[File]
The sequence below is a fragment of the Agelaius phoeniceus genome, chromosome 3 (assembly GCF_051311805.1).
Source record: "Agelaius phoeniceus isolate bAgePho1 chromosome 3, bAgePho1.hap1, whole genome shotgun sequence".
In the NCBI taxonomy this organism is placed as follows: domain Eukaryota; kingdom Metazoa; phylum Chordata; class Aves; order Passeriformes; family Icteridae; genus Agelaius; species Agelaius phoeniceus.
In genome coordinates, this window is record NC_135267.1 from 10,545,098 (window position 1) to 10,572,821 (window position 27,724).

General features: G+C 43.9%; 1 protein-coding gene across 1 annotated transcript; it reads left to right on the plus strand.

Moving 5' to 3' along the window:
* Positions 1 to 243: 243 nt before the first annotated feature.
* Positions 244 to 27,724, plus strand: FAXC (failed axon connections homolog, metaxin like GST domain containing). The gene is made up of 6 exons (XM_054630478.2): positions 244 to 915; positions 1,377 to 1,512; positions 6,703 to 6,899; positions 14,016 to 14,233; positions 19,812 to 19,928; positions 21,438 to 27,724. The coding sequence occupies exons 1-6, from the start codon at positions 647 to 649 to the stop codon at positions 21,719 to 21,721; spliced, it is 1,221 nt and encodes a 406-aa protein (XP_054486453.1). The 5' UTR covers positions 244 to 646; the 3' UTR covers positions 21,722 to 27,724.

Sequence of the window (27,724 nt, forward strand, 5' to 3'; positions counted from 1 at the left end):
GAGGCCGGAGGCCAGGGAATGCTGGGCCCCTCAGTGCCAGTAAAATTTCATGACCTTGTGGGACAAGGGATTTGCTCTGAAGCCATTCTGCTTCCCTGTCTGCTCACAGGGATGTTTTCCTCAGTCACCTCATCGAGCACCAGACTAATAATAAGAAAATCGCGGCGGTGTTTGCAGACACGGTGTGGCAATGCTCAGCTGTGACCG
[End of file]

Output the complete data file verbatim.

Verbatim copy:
The sequence below is a fragment of the Agelaius phoeniceus genome, chromosome 3 (assembly GCF_051311805.1).
Source record: "Agelaius phoeniceus isolate bAgePho1 chromosome 3, bAgePho1.hap1, whole genome shotgun sequence".
In the NCBI taxonomy this organism is placed as follows: domain Eukaryota; kingdom Metazoa; phylum Chordata; class Aves; order Passeriformes; family Icteridae; genus Agelaius; species Agelaius phoeniceus.
In genome coordinates, this window is record NC_135267.1 from 10,545,098 (window position 1) to 10,572,821 (window position 27,724).

General features: G+C 43.9%; 1 protein-coding gene across 1 annotated transcript; it reads left to right on the plus strand.

Moving 5' to 3' along the window:
* Positions 1 to 243: 243 nt before the first annotated feature.
* Positions 244 to 27,724, plus strand: FAXC (failed axon connections homolog, metaxin like GST domain containing). The gene is made up of 6 exons (XM_054630478.2): positions 244 to 915; positions 1,377 to 1,512; positions 6,703 to 6,899; positions 14,016 to 14,233; positions 19,812 to 19,928; positions 21,438 to 27,724. The coding sequence occupies exons 1-6, from the start codon at positions 647 to 649 to the stop codon at positions 21,719 to 21,721; spliced, it is 1,221 nt and encodes a 406-aa protein (XP_054486453.1). The 5' UTR covers positions 244 to 646; the 3' UTR covers positions 21,722 to 27,724.

Sequence of the window (27,724 nt, forward strand, 5' to 3'; positions counted from 1 at the left end):
GAGGCCGGAGGCCAGGGAATGCTGGGCCCCTCAGTGCCAGTAAAATTTCATGACCTTGTGGGACAAGGGATTTGCTCTGAAGCCATTCTGCTTCCCTGTCTGCTCACAGGGATGTTTTCCTCAGTCACCTCATCGAGCACCAGACTAATAATAAGAAAATCGCGGCGGTGTTTGCAGACACGGTGTGGCAATGCTCAGCTGTGACCG